Cash & Noncash Gifts

Cash—A Popular Gift

Love for the Least | Cash & Noncash Gifts

We commonly receive gifts in the form of cash, checks and electronic transfers. Cash gifts can be convenient for many people and are easily recorded through receipts and bank records. Remember that it is important to save all receipts for tax purposes.

Noncash Gifts Offer Multiple Benefits


When Assets Are Worth More


If you have property, such as stocks and mutual funds, that is worth more than you paid for it and it has been owned for more than a year, you may enjoy greater tax savings from giving that property than from giving the same amount of cash. You may also receive a charitable income tax deduction based on the property’s current value, not just its original cost.

calculator appreciated securities

Planning Tip: If you have owned a security for more than a year, it has increased in value and you think it may be worth more in the future, it may be best to donate the stock and at the same time repurchase the same number of shares with the cash you otherwise would have used to make the gift. This will increase the basis in your stock to 100% of its current value and save you capital gains taxes in the future should you sell the stock. This may also make it possible to benefit from a loss deduction should the stock decline in value before it is sold.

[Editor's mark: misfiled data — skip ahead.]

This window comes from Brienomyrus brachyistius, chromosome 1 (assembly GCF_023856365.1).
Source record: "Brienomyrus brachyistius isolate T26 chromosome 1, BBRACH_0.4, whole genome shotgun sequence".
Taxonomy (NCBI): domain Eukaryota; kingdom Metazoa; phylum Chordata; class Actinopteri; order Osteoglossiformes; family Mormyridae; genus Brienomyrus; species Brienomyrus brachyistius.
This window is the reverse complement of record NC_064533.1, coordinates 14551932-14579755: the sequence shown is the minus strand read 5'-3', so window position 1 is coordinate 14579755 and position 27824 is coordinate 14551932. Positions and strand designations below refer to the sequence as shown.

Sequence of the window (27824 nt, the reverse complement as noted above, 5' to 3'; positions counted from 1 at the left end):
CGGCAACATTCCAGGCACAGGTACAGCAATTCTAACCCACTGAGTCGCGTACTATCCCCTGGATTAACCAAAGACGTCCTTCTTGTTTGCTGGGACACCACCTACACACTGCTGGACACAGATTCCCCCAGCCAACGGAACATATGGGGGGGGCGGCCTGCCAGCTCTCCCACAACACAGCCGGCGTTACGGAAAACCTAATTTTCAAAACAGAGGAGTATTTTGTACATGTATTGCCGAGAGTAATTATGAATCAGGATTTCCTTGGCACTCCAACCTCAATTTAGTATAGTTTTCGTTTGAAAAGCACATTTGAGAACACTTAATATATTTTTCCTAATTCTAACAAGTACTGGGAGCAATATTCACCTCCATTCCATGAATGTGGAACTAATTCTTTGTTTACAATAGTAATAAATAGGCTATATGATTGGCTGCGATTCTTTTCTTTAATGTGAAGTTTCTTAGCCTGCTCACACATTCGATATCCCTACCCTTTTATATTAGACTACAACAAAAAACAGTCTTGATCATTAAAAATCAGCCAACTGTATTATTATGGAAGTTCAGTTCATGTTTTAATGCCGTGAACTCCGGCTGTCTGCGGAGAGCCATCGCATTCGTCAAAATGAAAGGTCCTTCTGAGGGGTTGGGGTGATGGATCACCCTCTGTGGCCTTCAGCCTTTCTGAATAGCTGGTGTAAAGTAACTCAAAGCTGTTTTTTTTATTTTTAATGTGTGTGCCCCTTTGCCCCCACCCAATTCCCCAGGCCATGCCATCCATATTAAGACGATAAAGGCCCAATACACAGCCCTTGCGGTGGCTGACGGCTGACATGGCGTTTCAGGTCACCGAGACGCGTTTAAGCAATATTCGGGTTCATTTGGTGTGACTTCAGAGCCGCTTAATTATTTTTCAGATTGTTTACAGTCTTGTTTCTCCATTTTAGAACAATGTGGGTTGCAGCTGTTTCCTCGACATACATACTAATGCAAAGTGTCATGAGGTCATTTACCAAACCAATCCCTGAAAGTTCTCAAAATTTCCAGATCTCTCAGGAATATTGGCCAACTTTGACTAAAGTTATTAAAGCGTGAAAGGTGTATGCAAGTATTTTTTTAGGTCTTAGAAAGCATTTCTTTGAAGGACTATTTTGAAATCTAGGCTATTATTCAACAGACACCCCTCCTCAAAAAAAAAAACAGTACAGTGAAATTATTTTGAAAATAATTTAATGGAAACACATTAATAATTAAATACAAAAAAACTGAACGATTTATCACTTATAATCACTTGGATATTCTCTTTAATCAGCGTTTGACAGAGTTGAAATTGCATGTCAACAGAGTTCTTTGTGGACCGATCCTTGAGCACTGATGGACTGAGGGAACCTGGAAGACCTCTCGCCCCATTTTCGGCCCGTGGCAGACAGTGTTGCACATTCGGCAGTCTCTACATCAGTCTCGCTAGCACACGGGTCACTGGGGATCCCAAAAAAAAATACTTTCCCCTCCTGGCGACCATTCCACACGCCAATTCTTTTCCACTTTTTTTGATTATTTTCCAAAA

Giving Securities That Have Declined in Value

If you have stock or other investment property that is worth less than the original cost, you will normally save more in taxes by selling that property and giving the proceeds. You may then be able to claim a capital loss on your tax return and also deduct the cash proceeds you give as a charitable gift. The result can be that you may enjoy tax deductions that actually total more than the current value of the asset while making a meaningful gift.

Other Assets

Check with us or your advisors about other noncash assets that might be given as charitable gifts.

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